New Survey Finds Few People Use Password Locks On Smartphones

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A new survey finds only about 30 percent of people use passwords to lock their cellphones, according to a recent worldwide survey done by the Web security company McAfee.

Experts say not having a password lock on your phone could open you up to identity theft. Many people in the survey admitted to leaving their log in information and password stored on APPS. Some people do mobile banking, and if your phone is stolen without a lock, thieves can have access to a lot more than just your contacts.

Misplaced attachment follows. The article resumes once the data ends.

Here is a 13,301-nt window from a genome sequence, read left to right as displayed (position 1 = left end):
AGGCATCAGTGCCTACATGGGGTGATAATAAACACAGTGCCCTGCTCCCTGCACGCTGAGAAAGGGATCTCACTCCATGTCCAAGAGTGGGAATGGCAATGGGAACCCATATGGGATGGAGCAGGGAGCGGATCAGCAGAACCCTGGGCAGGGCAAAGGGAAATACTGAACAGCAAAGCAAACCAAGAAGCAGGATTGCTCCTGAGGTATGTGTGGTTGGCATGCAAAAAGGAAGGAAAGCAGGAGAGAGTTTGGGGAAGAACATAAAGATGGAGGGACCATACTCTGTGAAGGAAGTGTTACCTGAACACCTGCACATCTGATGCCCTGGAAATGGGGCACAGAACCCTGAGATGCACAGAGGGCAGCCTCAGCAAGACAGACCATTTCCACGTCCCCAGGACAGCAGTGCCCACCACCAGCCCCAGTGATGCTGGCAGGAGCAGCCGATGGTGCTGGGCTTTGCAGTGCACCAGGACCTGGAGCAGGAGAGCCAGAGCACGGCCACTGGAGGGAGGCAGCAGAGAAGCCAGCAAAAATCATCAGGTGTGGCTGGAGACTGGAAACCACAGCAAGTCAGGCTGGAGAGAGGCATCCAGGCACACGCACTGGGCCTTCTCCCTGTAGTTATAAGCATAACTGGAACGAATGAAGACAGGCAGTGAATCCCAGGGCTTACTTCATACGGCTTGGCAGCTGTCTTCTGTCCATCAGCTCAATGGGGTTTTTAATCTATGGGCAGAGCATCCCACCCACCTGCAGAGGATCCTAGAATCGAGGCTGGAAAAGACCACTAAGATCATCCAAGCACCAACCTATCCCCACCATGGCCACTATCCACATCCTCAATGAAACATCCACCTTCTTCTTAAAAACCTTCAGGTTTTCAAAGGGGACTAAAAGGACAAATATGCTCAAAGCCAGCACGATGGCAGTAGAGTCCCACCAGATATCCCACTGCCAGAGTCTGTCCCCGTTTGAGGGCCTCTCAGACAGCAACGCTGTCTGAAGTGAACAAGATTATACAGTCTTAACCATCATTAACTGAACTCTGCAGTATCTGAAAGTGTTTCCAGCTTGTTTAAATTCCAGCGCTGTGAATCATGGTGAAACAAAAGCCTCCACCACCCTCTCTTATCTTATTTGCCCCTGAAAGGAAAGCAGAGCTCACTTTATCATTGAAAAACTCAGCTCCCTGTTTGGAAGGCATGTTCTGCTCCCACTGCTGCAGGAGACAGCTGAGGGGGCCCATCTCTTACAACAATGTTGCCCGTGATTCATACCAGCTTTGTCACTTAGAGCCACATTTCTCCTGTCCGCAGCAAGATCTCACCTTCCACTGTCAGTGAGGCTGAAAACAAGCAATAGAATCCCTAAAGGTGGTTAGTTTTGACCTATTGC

The survey found women are slightly less likely to password-protect their phones.

If you smartphone is stolen, experts recommend filing a police report, notifying your employer and contacts, and also changing your passwords to things like your e-mail and banking information.

The survey also found the most common passwords were "1-1-1-1" and "1-2-3-4".